Department of Eagles – In Ear Park

In a different review, I wrote about side-projects and their differentiating similarities. The gist of it was that some work, others don’t and some are just as good as their “bigger” projects. Ultimately, Department of Eagles is not a side-project; as they are a full, great band all on their own. New York University roommates Daniel Rossen (of Grizzly Bear) and Fred Nicolaus have been making music together since 2001. After the minor success of The Cold Nose the band—with a couple of other Grizzly Bears—set out to make their new album. And with In Ear Park, they have easily delivered a spinning array of diverse compositions that recall great giants like Van Dyke Parks and even Paul McCartney.

You don’t have to try hard with this album because it’s easy to get pulled into its superb musicianship. The sparse and gentle beginning of “Phantom Other” is then openly greeted with spectral backing vocals, a loose guitar and rolling drum patterns. Inspired by the passing of Rossen’s father, the accompanying music is utterly magical. Not only does it sound as if you are a part of the music, another member in its wide-open feel but it’s absolutely compelling and captivating. By the end of the song, you are left with Rossen’s chanting, “Look out, we gotta get out now” and it all add up as one of the many, many powerful songs on the album.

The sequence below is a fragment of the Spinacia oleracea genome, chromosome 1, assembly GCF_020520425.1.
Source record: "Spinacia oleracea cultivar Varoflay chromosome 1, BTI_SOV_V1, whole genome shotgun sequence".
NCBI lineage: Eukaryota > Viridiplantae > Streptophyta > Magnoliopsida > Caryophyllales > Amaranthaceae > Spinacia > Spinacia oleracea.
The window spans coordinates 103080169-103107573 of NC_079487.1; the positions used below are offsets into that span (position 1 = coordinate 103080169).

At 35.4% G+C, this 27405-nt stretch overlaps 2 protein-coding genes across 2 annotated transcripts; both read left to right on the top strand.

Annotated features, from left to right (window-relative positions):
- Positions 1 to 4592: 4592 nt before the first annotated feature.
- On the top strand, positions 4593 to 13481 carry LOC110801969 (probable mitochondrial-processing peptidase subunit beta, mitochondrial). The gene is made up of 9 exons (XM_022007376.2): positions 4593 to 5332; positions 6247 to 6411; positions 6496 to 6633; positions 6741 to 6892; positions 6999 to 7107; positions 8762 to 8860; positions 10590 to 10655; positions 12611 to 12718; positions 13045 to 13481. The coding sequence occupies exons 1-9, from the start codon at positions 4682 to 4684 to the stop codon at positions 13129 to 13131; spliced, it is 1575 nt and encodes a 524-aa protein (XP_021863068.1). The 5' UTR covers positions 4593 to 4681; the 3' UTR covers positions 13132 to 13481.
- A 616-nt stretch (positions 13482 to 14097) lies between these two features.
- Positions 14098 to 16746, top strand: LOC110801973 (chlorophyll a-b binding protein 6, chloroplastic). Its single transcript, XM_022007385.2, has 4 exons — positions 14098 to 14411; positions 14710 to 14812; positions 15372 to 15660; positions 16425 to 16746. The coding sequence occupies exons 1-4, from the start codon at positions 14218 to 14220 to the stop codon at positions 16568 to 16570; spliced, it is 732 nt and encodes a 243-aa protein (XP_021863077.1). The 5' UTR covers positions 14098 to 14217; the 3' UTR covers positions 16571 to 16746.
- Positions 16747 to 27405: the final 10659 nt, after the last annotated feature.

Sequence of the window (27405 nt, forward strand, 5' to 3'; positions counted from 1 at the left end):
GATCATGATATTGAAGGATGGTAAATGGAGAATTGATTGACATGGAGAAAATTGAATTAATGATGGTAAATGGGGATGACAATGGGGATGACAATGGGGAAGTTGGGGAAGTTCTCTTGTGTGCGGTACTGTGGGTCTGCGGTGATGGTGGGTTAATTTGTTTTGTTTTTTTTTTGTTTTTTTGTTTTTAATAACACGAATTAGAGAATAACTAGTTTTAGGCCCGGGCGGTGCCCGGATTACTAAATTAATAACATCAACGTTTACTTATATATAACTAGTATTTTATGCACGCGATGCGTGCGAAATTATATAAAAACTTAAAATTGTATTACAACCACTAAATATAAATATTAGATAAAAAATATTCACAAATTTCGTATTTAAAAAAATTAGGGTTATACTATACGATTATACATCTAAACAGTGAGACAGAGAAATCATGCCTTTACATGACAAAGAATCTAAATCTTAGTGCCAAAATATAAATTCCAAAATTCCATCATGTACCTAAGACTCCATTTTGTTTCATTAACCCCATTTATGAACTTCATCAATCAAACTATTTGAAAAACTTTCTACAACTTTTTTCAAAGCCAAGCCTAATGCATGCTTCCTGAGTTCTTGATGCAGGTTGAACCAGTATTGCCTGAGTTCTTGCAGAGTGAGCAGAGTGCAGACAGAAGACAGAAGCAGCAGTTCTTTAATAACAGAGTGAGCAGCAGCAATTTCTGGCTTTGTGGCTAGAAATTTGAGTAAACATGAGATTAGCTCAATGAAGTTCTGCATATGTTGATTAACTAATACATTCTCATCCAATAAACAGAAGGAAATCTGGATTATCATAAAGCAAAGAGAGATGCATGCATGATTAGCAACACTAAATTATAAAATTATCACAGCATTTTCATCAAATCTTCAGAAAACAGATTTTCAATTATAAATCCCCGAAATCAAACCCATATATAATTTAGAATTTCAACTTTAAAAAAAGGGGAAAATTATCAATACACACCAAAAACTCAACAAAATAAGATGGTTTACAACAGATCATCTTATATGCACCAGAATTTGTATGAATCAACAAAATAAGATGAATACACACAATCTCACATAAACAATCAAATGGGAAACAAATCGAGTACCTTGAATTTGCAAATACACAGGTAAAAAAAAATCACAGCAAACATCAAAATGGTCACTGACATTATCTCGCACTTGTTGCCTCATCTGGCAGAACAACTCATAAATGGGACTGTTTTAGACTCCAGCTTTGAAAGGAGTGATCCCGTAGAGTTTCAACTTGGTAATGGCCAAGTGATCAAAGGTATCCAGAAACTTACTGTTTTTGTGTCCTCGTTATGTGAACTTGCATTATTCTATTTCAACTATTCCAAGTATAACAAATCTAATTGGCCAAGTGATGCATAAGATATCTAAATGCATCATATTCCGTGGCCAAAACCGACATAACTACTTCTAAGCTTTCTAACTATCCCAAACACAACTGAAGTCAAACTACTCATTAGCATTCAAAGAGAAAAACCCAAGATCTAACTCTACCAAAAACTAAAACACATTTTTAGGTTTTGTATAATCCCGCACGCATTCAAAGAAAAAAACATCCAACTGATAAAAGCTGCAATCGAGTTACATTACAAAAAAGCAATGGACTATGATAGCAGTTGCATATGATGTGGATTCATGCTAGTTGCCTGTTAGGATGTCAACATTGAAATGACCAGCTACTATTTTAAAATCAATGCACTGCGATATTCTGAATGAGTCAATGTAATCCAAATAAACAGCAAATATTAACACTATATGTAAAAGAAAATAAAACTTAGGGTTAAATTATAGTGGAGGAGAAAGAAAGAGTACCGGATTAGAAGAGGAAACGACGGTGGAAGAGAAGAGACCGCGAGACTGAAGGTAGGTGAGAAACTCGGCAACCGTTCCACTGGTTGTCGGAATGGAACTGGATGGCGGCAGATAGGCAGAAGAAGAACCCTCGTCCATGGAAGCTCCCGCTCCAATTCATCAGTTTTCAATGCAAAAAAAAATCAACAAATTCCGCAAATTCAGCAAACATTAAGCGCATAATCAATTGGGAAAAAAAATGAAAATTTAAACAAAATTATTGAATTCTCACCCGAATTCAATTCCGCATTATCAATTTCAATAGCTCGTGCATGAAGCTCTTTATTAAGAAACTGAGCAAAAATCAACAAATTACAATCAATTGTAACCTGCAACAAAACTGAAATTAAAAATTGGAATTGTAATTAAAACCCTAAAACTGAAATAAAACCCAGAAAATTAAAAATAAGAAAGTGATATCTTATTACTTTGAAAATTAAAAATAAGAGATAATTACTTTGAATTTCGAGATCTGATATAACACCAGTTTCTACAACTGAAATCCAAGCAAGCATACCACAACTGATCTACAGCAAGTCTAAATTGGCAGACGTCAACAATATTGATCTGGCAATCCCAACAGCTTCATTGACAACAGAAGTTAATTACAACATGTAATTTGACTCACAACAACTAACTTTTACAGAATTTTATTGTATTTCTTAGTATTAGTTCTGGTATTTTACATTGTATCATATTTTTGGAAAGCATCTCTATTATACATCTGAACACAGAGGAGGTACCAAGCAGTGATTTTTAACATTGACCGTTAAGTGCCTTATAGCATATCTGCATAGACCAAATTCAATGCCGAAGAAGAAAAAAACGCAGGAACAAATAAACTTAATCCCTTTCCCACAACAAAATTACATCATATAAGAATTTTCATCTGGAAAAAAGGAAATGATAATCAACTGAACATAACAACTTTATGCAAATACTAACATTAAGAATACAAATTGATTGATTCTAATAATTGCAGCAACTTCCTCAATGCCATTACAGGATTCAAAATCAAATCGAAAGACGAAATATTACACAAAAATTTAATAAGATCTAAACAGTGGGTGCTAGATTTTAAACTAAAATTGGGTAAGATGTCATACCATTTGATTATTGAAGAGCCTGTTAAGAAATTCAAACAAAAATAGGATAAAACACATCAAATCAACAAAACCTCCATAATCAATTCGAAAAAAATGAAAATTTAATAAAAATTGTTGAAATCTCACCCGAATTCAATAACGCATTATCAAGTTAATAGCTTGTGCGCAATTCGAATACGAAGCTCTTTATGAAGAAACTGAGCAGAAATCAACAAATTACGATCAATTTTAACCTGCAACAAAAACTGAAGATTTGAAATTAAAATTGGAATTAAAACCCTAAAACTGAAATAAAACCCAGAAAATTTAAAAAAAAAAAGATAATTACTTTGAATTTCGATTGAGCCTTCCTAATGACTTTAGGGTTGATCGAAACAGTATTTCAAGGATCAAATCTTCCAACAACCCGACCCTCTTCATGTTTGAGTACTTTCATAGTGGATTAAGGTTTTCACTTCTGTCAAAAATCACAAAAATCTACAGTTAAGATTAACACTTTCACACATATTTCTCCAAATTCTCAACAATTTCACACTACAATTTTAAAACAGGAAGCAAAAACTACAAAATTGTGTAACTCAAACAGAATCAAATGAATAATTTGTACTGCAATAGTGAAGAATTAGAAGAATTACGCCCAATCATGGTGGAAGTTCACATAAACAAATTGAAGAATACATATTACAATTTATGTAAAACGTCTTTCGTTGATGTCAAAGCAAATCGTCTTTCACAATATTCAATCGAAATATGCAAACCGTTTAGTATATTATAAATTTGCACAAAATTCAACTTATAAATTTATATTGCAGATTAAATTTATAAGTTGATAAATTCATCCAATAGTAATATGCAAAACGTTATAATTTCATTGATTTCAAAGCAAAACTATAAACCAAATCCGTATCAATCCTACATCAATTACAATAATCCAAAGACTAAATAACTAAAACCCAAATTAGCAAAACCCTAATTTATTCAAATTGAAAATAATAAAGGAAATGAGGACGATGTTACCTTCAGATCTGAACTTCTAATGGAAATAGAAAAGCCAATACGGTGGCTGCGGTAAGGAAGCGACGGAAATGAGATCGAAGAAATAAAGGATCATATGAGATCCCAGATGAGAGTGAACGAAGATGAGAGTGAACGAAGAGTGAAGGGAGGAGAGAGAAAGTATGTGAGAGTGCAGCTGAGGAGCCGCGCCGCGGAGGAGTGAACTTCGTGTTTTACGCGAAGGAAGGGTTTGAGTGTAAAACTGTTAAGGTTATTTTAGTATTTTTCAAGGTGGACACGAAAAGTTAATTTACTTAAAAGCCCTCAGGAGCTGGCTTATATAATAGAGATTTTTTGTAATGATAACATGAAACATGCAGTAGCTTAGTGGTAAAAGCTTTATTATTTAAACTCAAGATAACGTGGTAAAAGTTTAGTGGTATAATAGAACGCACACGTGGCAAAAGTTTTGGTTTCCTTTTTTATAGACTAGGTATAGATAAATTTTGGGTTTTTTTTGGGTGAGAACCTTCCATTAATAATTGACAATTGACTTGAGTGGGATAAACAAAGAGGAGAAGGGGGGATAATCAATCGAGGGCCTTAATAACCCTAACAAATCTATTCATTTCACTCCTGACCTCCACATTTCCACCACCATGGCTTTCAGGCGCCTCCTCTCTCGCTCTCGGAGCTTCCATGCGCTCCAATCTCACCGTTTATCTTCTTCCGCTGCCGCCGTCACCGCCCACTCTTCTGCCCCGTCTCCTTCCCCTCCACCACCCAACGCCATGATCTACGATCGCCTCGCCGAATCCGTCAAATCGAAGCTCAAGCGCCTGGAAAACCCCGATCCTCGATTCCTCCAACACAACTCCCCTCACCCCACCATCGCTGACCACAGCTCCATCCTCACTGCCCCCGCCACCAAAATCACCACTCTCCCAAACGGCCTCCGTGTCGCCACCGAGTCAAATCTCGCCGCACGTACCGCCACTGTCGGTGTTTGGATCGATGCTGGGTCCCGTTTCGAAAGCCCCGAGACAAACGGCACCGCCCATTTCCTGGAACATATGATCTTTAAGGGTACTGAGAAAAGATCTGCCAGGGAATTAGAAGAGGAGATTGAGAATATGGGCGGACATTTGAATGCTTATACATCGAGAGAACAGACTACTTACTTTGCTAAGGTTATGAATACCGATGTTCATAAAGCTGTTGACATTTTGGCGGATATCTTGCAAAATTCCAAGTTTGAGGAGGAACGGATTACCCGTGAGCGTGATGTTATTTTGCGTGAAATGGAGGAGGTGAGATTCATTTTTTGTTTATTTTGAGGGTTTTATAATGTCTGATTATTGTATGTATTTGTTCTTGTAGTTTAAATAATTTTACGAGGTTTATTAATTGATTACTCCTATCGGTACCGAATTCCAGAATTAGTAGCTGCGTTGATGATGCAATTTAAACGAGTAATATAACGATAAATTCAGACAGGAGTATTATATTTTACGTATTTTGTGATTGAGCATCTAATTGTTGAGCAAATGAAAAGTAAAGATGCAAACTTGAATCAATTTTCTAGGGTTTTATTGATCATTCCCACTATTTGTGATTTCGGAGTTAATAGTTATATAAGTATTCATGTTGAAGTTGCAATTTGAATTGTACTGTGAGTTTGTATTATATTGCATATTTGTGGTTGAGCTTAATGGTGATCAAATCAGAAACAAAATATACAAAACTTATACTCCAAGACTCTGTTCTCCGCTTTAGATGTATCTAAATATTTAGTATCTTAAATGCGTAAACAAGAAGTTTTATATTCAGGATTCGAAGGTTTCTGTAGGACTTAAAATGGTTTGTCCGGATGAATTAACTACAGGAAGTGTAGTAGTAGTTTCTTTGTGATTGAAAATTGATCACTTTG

This is a huge step forward from the electronica-leaning stylings of The Cold Nose and its somewhat forgettable songs. These songs are totally engrossing and downright impeccable. The stomping atmospherics on “Around the Bay” lend nicely to the menacing melody and Rossen’s equally haunting vocals. And the exceptional aspect of it all is how soothing and calming Rossen’s voice can be, all at the same time. “Floating on the Lehigh” is the culmination of Parks’ influence on this album with music that features swirling vocals and strings, a strumming acoustic guitar and story-telling lyrics.

Everything starts off brilliantly with the title track and its reminiscent melody and tinkling guitars. Foreshadowing much of the music that is to come, it’s highlighted by breathy vocal chants and deep, flowing chords supported by unique instrumentation. And whether it is the charming feel of “No One Does it Like You” or the chilling instrumental, “Therapy Noise,” it all comes together as one thematic, cohesive and central lush arrangement of music.

By the time the closing song, “Balmy Night,” finishes you are left with a soothing feeling. The chugging banjo and flourishing music make up one of the best songs on the album and with something as terrific as In Ear Park that is saying a lot. To be succinct and more importantly, direct, this is a full-fleshed, bona fide, beauty of an album. Through all of the musical intricacies and variances, Rossen and Nicolaus have truly created one of the best albums of the year.